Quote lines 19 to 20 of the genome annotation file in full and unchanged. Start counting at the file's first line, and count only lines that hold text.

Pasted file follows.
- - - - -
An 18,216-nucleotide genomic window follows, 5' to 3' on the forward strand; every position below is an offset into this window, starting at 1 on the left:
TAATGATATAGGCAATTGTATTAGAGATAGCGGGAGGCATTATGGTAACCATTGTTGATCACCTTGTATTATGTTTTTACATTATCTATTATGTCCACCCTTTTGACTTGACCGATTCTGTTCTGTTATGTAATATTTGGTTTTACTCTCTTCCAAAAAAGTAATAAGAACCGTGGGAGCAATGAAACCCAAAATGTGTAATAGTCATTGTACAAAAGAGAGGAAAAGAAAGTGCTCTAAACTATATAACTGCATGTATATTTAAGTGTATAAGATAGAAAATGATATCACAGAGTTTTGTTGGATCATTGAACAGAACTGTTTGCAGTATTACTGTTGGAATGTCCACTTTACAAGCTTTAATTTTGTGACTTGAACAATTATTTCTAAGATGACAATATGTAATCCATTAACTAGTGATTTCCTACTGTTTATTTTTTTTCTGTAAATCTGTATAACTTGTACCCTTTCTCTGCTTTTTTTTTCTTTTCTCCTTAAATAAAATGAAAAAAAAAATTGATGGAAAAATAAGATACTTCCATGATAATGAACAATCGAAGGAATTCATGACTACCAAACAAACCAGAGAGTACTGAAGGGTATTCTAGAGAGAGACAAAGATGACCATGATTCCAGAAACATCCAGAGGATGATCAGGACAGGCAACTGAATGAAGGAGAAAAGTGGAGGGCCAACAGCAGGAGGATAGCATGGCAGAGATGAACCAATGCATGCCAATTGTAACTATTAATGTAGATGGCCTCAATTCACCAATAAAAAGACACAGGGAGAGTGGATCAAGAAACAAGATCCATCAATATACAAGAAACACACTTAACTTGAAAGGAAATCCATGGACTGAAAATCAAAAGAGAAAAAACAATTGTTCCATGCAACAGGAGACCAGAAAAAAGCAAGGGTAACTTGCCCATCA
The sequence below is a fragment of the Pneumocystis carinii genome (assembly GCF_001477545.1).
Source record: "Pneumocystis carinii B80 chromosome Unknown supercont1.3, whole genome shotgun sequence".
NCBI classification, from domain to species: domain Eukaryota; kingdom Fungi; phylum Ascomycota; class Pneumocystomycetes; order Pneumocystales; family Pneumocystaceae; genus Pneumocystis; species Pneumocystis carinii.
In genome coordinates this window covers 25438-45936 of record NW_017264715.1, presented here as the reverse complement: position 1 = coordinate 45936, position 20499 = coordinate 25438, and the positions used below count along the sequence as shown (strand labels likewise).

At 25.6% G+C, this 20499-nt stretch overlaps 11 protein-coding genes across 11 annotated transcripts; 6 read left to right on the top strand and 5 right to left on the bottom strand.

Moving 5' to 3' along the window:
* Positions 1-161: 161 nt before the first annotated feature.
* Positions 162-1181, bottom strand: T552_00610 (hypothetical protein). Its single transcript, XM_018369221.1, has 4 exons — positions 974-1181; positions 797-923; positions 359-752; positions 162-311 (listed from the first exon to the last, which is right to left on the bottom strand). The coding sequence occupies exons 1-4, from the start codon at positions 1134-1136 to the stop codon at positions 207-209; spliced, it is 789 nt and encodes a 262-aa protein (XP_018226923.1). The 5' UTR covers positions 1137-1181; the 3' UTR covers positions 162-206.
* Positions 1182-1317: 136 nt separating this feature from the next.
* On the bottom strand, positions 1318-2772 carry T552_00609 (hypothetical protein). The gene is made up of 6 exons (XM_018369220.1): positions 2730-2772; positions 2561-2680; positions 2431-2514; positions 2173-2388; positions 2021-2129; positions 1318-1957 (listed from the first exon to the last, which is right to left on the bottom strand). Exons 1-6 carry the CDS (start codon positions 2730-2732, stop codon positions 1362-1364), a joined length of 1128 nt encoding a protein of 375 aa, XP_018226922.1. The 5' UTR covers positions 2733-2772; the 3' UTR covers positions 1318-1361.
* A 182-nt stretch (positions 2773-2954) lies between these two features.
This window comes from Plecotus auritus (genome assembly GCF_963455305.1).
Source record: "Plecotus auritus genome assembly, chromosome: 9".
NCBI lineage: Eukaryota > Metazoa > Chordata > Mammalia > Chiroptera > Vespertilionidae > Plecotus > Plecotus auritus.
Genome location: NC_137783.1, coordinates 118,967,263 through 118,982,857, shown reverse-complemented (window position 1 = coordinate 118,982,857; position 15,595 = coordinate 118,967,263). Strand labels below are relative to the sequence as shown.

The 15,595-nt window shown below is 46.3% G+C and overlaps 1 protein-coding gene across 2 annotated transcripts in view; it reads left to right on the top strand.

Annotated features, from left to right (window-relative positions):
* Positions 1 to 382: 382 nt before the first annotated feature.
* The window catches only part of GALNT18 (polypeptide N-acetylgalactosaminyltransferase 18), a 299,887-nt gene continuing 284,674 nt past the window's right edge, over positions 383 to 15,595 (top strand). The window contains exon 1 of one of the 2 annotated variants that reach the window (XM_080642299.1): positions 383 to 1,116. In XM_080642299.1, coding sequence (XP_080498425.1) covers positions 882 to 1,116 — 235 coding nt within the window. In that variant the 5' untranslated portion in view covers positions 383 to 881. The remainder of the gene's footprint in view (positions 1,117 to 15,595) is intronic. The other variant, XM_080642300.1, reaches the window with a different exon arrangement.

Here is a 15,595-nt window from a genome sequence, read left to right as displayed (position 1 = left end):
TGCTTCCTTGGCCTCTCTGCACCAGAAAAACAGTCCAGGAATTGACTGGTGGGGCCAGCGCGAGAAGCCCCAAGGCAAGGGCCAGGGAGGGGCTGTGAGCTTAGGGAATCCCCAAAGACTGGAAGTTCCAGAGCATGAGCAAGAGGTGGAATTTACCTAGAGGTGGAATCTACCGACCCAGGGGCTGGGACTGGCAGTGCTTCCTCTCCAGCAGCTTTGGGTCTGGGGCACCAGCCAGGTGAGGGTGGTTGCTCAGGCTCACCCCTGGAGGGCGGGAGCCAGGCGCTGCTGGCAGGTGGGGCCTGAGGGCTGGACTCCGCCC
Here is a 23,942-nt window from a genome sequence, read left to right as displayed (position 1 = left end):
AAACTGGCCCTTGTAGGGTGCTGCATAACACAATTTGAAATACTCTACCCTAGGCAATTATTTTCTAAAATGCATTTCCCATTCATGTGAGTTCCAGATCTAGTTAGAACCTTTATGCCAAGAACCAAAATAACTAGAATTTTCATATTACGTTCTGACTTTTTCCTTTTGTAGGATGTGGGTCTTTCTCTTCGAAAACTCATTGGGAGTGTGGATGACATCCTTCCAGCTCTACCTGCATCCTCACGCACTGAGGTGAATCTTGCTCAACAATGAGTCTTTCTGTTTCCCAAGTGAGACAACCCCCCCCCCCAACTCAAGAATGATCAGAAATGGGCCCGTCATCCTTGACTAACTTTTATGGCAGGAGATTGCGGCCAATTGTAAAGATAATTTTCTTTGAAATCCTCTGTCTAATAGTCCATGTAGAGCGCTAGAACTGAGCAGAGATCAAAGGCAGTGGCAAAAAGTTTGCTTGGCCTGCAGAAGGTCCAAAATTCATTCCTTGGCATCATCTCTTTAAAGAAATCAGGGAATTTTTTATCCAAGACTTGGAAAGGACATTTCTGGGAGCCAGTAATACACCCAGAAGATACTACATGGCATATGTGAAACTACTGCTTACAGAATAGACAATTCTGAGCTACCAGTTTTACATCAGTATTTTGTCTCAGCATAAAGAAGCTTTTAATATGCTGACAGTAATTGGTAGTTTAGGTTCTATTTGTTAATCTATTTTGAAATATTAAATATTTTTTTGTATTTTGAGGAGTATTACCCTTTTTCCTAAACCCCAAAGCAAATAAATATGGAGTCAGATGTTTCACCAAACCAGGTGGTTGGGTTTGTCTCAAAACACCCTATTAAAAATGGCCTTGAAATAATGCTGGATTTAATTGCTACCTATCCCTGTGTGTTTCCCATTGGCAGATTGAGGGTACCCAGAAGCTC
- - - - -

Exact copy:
Annotated features, from left to right (window-relative positions):
* Positions 1 to 382: 382 nt before the first annotated feature.